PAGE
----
Primary healthcare services must respond to the healthcare-seeking needs of persons with a wide range of personal and social characteristics. In this study, examined whether socially vulnerable persons exhibit lower abilities to access healthcare. First, we examined how personal and social characteristics are associated with the abilities to access healthcare described in the patient-centered accessibility framework and with the likelihood of reporting problematic access. We then examined whether higher abilities to access healthcare are protective against problematic access. Finally, we explored whether social vulnerabilities predict problematic access after accounting for abilities to access healthcare.
This is an exploratory analysis of pooled data collected in the Innovative Models Promoting Access-To-Care Transformation (IMPACT) study, a Canadian-Australian research program that aimed to improve access to primary healthcare for vulnerable populations. This specific analysis is based on 284 participants in four study regions who completed a baseline access survey. Hierarchical linear regression models were used to explore the effects of personal or social characteristics on the abilities to access care; logistic regression models, to determine the increased or decreased likelihood of problematic access.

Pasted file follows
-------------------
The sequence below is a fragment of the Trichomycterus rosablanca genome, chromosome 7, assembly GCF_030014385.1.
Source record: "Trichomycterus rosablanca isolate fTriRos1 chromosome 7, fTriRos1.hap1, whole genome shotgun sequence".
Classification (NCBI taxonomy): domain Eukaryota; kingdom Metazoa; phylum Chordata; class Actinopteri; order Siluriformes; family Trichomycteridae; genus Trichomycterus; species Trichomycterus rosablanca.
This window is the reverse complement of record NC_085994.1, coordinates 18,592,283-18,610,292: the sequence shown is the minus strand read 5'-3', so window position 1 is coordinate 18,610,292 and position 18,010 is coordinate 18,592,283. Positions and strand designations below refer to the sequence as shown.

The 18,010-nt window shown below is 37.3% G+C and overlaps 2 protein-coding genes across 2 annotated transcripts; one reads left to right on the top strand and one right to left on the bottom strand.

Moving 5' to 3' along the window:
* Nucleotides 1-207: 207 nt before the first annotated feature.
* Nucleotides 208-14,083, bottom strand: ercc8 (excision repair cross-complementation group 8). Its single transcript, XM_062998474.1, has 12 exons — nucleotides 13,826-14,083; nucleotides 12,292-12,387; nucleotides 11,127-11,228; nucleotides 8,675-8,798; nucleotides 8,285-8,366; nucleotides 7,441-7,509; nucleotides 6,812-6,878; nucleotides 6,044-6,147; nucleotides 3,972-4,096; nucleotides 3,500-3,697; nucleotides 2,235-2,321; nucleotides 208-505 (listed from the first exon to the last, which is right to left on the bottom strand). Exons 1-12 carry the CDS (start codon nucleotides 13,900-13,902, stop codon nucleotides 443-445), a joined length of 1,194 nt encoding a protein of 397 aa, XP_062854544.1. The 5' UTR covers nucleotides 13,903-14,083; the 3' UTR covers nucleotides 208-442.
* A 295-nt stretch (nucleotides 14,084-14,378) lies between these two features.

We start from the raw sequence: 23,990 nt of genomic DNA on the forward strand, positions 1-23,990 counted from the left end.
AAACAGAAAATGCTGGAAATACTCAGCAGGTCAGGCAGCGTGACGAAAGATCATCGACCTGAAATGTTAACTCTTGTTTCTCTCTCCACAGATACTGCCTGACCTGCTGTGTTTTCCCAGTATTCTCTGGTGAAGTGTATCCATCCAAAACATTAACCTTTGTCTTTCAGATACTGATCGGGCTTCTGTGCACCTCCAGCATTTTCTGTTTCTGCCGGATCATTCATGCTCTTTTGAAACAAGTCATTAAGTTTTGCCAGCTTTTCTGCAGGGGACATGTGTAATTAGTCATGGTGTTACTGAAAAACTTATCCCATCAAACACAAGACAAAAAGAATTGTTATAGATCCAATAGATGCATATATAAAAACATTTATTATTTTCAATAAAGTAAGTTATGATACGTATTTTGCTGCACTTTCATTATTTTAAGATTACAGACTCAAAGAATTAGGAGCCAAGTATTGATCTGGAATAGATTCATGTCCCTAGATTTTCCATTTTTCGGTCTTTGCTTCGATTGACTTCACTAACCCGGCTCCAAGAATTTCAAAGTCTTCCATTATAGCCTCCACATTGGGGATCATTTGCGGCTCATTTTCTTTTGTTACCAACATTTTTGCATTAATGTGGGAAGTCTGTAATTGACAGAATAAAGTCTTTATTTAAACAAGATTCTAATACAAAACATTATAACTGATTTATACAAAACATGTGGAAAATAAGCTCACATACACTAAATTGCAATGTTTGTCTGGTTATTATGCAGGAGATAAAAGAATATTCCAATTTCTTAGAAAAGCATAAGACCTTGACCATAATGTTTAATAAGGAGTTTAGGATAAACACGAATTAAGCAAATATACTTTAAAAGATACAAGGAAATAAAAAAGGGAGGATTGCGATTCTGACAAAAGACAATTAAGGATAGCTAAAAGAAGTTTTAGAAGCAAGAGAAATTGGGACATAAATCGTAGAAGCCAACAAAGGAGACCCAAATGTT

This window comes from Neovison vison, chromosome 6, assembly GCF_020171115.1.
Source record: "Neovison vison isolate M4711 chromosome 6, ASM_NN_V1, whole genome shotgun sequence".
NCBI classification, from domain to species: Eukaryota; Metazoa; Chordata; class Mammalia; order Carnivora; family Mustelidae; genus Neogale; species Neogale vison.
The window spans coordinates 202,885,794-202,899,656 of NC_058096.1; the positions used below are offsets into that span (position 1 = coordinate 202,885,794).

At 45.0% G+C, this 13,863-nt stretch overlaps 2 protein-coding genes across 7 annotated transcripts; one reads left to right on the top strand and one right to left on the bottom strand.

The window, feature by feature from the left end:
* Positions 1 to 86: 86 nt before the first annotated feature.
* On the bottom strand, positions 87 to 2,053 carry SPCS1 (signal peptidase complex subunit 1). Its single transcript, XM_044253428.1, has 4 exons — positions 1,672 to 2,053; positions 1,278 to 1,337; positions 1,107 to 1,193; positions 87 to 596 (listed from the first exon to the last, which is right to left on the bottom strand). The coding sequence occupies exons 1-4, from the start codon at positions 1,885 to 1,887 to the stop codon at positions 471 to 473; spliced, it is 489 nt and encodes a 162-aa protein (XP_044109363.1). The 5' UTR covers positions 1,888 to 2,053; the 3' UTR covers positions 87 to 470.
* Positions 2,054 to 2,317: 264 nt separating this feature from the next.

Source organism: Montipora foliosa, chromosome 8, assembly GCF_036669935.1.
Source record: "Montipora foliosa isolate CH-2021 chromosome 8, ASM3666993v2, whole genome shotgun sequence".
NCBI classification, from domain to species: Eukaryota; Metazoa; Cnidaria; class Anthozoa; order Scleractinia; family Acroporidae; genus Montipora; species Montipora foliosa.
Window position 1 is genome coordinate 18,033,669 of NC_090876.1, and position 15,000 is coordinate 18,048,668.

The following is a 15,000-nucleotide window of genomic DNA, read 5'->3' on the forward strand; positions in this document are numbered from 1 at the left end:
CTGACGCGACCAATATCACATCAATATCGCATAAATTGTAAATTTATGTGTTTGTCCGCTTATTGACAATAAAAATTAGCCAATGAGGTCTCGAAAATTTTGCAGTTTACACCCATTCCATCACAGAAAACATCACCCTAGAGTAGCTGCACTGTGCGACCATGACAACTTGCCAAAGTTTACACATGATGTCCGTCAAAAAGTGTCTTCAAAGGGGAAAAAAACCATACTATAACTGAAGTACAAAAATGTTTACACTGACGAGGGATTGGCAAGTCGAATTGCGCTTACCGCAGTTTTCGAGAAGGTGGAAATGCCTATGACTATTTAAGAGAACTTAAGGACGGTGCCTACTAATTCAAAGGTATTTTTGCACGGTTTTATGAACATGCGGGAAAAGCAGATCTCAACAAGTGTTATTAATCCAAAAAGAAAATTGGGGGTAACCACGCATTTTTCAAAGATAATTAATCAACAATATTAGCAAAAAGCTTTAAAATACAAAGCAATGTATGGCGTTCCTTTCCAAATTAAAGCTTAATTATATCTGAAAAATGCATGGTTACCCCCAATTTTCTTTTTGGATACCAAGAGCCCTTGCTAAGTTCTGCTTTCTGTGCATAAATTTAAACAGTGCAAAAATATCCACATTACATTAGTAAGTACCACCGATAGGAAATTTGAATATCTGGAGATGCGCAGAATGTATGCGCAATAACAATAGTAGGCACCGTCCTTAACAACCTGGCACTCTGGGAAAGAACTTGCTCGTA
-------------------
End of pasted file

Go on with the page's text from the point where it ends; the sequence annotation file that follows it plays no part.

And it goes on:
The likelihood of problematic access varies by personal and social characteristics. Those reporting at least two social vulnerabilities are more likely to experience all indicators of problematic access except hospitalizations. Perceived financial status and accumulated vulnerabilities were also associated with lower abilities to access care. Higher scores on abilities to access healthcare are protective against most indicators of problematic access except hospitalizations. Logistic regression models showed that ability to access is more predictive of problematic access than social vulnerability.
We showed that those at higher risk of social vulnerability are more likely to report problematic access and also have low scores on ability to seek, reach, pay, and engage with healthcare. Equity-oriented healthcare interventions should pay particular attention to enhancing people’s abilities to access care in addition to modifying organizational processes and structures that reinforce social systems of discrimination or exclusion.